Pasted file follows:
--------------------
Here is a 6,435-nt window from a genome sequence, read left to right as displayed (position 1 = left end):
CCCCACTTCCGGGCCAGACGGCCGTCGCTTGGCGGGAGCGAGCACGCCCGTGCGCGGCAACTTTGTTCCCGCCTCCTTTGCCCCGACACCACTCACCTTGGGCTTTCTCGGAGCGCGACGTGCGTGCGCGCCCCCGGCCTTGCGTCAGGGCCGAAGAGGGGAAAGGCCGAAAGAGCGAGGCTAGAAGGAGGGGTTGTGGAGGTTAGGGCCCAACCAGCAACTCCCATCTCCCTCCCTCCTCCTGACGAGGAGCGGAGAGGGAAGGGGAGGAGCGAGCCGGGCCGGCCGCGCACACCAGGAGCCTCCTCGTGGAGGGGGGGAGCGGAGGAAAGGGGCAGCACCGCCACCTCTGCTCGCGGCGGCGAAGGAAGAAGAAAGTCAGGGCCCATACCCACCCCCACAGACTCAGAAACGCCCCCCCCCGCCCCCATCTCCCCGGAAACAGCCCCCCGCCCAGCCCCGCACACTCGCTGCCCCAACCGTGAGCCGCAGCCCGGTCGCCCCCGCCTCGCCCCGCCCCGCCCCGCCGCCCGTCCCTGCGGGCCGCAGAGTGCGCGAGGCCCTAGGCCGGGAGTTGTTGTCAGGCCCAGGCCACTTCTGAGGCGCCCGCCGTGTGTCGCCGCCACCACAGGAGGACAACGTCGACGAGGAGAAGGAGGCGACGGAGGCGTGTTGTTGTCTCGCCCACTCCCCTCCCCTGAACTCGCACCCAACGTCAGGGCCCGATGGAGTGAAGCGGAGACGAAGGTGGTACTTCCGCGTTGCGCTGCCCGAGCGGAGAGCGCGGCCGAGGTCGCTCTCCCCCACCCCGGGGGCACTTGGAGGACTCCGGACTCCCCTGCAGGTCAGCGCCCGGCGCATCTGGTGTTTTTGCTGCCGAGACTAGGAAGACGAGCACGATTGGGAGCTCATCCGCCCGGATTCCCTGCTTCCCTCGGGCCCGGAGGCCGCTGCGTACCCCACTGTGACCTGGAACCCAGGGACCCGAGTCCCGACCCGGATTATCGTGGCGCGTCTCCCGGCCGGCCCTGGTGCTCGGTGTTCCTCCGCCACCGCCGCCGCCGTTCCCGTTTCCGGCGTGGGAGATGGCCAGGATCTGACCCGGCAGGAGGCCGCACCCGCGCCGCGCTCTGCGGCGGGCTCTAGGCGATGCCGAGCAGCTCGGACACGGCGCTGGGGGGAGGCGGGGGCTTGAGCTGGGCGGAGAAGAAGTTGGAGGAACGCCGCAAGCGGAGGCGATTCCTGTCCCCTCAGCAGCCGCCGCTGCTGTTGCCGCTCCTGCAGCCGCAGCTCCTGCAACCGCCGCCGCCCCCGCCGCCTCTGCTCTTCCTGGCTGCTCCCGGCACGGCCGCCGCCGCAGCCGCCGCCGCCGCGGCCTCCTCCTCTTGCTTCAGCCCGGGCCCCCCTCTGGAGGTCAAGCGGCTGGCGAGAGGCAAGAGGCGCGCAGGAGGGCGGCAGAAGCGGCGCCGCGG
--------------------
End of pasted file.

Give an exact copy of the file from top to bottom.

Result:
Here is a 6,435-nt window from a genome sequence, read left to right as displayed (position 1 = left end):
CCCCACTTCCGGGCCAGACGGCCGTCGCTTGGCGGGAGCGAGCACGCCCGTGCGCGGCAACTTTGTTCCCGCCTCCTTTGCCCCGACACCACTCACCTTGGGCTTTCTCGGAGCGCGACGTGCGTGCGCGCCCCCGGCCTTGCGTCAGGGCCGAAGAGGGGAAAGGCCGAAAGAGCGAGGCTAGAAGGAGGGGTTGTGGAGGTTAGGGCCCAACCAGCAACTCCCATCTCCCTCCCTCCTCCTGACGAGGAGCGGAGAGGGAAGGGGAGGAGCGAGCCGGGCCGGCCGCGCACACCAGGAGCCTCCTCGTGGAGGGGGGGAGCGGAGGAAAGGGGCAGCACCGCCACCTCTGCTCGCGGCGGCGAAGGAAGAAGAAAGTCAGGGCCCATACCCACCCCCACAGACTCAGAAACGCCCCCCCCCGCCCCCATCTCCCCGGAAACAGCCCCCCGCCCAGCCCCGCACACTCGCTGCCCCAACCGTGAGCCGCAGCCCGGTCGCCCCCGCCTCGCCCCGCCCCGCCCCGCCGCCCGTCCCTGCGGGCCGCAGAGTGCGCGAGGCCCTAGGCCGGGAGTTGTTGTCAGGCCCAGGCCACTTCTGAGGCGCCCGCCGTGTGTCGCCGCCACCACAGGAGGACAACGTCGACGAGGAGAAGGAGGCGACGGAGGCGTGTTGTTGTCTCGCCCACTCCCCTCCCCTGAACTCGCACCCAACGTCAGGGCCCGATGGAGTGAAGCGGAGACGAAGGTGGTACTTCCGCGTTGCGCTGCCCGAGCGGAGAGCGCGGCCGAGGTCGCTCTCCCCCACCCCGGGGGCACTTGGAGGACTCCGGACTCCCCTGCAGGTCAGCGCCCGGCGCATCTGGTGTTTTTGCTGCCGAGACTAGGAAGACGAGCACGATTGGGAGCTCATCCGCCCGGATTCCCTGCTTCCCTCGGGCCCGGAGGCCGCTGCGTACCCCACTGTGACCTGGAACCCAGGGACCCGAGTCCCGACCCGGATTATCGTGGCGCGTCTCCCGGCCGGCCCTGGTGCTCGGTGTTCCTCCGCCACCGCCGCCGCCGTTCCCGTTTCCGGCGTGGGAGATGGCCAGGATCTGACCCGGCAGGAGGCCGCACCCGCGCCGCGCTCTGCGGCGGGCTCTAGGCGATGCCGAGCAGCTCGGACACGGCGCTGGGGGGAGGCGGGGGCTTGAGCTGGGCGGAGAAGAAGTTGGAGGAACGCCGCAAGCGGAGGCGATTCCTGTCCCCTCAGCAGCCGCCGCTGCTGTTGCCGCTCCTGCAGCCGCAGCTCCTGCAACCGCCGCCGCCCCCGCCGCCTCTGCTCTTCCTGGCTGCTCCCGGCACGGCCGCCGCCGCAGCCGCCGCCGCCGCGGCCTCCTCCTCTTGCTTCAGCCCGGGCCCCCCTCTGGAGGTCAAGCGGCTGGCGAGAGGCAAGAGGCGCGCAGGAGGGCGGCAGAAGCGGCGCCGCGG